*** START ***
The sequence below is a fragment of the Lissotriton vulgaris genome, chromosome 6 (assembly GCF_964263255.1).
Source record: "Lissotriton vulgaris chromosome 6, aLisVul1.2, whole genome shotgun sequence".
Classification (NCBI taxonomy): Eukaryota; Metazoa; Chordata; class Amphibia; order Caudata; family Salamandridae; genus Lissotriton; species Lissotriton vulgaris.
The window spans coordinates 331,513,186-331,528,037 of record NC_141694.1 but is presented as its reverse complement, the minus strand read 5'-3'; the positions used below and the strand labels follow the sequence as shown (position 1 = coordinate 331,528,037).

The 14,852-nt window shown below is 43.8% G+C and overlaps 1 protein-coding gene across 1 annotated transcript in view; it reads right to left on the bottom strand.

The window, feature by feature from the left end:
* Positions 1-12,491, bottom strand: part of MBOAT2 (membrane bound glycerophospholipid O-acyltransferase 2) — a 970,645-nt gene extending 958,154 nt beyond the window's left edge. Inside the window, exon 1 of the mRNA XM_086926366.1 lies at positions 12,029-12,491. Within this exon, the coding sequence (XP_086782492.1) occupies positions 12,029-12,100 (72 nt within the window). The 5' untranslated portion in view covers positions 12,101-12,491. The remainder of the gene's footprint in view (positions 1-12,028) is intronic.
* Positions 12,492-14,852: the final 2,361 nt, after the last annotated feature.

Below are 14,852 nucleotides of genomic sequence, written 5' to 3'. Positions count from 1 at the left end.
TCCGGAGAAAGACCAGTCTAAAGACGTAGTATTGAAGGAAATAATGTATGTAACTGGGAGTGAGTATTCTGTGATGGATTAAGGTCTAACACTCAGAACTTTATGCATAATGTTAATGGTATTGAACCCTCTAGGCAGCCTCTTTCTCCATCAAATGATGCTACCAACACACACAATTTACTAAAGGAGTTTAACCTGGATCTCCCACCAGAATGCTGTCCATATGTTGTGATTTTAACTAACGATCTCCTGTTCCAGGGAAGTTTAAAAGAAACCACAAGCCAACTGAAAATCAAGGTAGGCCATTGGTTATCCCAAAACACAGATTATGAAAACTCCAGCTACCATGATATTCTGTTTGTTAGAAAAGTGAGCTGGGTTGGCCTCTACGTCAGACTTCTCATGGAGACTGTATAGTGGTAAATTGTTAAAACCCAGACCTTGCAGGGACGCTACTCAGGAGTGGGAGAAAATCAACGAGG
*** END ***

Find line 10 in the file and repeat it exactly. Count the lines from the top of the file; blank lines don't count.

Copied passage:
TCCGGAGAAAGACCAGTCTAAAGACGTAGTATTGAAGGAAATAATGTATGTAACTGGGAGTGAGTATTCTGTGATGGATTAAGGTCTAACACTCAGAACTTTATGCATAATGTTAATGGTATTGAACCCTCTAGGCAGCCTCTTTCTCCATCAAATGATGCTACCAACACACACAATTTACTAAAGGAGTTTAACCTGGATCTCCCACCAGAATGCTGTCCATATGTTGTGATTTTAACTAACGATCTCCTGTTCCAGGGAAGTTTAAAAGAAACCACAAGCCAACTGAAAATCAAGGTAGGCCATTGGTTATCCCAAAACACAGATTATGAAAACTCCAGCTACCATGATATTCTGTTTGTTAGAAAAGTGAGCTGGGTTGGCCTCTACGTCAGACTTCTCATGGAGACTGTATAGTGGTAAATTGTTAAAACCCAGACCTTGCAGGGACGCTACTCAGGAGTGGGAGAAAATCAACGAGG